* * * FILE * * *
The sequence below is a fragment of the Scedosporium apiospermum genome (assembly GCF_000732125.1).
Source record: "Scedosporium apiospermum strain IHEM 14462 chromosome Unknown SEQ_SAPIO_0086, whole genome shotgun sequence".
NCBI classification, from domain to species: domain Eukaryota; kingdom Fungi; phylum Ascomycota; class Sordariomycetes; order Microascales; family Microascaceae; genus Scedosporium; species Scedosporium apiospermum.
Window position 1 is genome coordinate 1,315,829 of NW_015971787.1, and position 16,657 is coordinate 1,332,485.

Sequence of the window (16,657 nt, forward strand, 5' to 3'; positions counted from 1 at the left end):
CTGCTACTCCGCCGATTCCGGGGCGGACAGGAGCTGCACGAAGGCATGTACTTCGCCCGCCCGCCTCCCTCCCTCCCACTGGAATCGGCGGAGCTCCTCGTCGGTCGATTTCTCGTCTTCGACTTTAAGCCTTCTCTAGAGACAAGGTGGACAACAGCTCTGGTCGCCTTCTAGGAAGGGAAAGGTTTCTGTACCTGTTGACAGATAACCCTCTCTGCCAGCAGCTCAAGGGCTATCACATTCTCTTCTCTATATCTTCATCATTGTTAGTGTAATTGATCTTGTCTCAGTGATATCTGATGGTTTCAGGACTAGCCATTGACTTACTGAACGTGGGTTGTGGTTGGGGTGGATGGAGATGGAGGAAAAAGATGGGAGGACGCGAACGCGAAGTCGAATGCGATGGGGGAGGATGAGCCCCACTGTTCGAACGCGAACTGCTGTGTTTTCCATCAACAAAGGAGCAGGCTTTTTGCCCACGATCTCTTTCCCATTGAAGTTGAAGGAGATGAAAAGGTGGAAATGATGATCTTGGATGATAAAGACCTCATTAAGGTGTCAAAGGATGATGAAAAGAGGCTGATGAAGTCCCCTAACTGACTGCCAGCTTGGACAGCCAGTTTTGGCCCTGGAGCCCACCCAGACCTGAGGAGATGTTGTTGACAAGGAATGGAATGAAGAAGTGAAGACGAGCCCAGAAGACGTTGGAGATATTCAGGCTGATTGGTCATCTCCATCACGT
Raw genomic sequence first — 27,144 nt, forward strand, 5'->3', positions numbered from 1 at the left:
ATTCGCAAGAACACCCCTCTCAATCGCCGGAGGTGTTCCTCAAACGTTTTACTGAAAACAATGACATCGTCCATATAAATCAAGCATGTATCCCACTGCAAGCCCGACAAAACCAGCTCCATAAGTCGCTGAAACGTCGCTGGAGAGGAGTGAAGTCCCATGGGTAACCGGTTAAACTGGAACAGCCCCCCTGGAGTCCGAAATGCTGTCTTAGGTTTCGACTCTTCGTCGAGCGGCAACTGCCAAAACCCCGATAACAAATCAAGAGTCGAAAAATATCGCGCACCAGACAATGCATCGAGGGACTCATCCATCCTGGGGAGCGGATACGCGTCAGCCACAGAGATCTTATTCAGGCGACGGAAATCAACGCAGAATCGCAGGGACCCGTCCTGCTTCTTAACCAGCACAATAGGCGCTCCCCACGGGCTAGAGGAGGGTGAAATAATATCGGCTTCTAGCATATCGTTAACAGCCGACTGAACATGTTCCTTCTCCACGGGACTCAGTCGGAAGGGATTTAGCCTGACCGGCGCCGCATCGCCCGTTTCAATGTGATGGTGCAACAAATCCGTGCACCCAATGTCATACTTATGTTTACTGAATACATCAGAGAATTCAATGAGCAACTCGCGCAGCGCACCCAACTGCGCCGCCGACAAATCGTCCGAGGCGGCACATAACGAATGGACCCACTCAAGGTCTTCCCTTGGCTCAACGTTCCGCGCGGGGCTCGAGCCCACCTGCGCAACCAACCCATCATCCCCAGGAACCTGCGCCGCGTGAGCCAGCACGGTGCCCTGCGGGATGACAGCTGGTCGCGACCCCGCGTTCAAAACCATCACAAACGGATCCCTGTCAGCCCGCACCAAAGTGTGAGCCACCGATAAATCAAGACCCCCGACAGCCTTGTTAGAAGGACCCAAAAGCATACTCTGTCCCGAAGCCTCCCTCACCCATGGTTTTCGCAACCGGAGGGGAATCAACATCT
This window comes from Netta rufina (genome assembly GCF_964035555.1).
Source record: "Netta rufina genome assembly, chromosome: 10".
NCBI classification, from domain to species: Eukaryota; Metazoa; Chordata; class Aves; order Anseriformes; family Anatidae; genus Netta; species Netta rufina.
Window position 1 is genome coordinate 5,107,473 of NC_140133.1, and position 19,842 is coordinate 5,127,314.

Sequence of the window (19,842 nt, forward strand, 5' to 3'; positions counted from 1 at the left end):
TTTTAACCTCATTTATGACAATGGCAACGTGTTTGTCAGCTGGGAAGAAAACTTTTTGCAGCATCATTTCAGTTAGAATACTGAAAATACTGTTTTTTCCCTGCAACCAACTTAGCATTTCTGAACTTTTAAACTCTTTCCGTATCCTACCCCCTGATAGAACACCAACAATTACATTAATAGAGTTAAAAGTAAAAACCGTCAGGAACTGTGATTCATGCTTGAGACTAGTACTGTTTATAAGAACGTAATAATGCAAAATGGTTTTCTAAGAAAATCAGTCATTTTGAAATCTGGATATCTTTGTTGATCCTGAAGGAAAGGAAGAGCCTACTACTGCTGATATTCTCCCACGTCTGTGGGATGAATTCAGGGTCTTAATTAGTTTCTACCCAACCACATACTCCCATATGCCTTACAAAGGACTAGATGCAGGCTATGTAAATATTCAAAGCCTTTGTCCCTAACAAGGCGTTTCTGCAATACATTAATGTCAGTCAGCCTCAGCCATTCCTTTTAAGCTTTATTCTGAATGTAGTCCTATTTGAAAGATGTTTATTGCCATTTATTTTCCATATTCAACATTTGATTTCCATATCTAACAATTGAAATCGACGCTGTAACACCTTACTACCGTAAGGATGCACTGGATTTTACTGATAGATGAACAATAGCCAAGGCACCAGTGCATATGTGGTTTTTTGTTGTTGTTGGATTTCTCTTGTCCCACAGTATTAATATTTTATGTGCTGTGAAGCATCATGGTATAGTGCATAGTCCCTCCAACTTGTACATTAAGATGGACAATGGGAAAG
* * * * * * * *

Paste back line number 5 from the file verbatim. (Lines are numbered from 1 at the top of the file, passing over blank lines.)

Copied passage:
Sequence of the window (16,657 nt, forward strand, 5' to 3'; positions counted from 1 at the left end):